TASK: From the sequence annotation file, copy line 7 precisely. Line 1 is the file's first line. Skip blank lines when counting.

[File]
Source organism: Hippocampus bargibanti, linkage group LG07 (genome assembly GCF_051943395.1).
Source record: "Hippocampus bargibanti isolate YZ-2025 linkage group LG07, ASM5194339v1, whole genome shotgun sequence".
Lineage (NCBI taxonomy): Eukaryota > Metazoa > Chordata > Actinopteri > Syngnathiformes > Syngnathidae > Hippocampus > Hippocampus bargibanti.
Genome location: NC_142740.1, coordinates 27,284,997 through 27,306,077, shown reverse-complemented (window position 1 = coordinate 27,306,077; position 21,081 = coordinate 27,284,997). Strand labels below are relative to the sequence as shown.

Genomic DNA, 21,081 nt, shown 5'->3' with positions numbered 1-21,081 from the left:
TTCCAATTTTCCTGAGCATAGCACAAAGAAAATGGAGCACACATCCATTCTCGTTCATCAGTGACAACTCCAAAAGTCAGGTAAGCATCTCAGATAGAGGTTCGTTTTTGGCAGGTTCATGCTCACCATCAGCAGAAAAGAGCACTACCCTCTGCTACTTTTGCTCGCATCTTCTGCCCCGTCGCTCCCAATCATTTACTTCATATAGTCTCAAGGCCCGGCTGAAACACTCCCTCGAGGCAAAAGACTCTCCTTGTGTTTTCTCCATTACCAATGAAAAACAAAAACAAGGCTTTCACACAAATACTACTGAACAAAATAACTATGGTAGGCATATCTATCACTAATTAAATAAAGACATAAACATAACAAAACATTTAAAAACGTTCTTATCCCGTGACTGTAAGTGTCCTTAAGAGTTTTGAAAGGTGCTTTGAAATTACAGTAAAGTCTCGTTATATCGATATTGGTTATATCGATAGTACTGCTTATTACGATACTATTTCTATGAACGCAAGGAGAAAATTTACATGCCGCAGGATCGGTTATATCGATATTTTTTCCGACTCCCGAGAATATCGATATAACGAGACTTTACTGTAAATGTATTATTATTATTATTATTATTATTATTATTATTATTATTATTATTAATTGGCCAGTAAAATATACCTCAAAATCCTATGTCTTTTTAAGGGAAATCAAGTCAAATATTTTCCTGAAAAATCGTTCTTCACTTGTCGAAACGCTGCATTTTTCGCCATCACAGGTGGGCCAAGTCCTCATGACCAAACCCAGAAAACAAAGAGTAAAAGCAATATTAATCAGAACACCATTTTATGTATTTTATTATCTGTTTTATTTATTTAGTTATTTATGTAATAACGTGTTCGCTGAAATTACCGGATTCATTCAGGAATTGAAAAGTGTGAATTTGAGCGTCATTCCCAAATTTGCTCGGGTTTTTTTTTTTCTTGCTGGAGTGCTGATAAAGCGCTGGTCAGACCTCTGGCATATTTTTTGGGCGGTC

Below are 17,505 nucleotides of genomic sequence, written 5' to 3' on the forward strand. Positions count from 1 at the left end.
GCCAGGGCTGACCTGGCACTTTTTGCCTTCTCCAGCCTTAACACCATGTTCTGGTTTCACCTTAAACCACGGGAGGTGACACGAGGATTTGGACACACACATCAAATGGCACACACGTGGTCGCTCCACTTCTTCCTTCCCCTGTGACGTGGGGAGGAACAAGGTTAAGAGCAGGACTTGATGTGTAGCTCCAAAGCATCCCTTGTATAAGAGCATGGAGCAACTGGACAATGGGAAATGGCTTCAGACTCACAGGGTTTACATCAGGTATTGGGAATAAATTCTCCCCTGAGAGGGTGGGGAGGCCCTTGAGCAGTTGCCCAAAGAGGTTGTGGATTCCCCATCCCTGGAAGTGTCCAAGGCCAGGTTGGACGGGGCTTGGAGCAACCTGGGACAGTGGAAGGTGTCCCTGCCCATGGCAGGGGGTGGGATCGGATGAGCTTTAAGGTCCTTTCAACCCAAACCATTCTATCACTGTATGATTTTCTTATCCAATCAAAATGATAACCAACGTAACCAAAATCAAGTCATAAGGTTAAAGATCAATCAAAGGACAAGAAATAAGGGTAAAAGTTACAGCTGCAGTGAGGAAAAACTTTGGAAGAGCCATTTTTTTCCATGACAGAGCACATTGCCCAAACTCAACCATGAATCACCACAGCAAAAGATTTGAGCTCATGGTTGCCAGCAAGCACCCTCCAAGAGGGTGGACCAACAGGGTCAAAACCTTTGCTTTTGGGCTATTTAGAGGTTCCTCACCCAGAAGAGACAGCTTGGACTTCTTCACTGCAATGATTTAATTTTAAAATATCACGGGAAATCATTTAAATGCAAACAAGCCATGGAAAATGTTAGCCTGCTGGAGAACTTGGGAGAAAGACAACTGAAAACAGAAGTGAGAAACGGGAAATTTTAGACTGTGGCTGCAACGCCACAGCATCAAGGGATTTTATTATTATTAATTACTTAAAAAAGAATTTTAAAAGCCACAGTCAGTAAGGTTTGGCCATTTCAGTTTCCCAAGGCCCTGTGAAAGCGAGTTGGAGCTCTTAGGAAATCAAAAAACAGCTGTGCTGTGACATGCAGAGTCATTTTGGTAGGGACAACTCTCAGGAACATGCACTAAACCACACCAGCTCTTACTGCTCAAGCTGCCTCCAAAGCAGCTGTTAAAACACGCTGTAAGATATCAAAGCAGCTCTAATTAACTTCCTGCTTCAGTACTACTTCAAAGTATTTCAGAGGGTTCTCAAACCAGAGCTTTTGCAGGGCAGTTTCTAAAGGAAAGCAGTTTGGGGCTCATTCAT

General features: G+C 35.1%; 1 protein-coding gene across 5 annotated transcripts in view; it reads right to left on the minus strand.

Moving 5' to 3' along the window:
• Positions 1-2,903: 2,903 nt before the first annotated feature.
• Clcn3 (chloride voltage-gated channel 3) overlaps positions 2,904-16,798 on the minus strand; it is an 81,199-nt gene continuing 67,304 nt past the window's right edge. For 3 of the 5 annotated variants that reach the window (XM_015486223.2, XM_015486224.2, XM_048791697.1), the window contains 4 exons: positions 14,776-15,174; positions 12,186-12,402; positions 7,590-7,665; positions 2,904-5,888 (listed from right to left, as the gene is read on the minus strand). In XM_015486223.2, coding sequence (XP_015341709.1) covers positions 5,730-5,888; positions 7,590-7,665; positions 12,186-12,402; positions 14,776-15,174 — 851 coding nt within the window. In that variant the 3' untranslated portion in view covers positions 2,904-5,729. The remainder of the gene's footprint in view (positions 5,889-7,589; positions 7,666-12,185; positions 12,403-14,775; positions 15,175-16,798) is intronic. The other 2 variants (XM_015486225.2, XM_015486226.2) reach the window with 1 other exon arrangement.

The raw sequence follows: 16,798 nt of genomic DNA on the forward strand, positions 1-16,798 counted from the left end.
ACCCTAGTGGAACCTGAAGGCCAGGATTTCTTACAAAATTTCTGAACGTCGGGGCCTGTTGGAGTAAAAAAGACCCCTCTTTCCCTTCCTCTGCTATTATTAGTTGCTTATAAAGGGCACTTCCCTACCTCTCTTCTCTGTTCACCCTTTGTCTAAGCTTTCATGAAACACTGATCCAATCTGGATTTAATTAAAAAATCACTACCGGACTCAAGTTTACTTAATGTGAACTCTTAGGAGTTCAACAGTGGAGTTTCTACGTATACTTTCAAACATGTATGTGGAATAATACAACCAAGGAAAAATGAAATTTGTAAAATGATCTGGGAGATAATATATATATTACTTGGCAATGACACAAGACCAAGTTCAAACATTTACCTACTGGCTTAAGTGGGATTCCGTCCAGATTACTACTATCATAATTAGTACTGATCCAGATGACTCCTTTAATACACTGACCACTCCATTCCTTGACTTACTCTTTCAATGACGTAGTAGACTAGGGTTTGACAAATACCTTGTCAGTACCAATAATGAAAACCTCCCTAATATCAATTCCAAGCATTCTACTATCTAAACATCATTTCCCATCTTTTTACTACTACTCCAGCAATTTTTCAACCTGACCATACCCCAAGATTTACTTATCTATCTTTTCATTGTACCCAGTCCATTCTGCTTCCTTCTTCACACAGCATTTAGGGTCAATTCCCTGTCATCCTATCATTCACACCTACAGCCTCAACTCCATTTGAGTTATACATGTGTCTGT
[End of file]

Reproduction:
Below are 17,505 nucleotides of genomic sequence, written 5' to 3' on the forward strand. Positions count from 1 at the left end.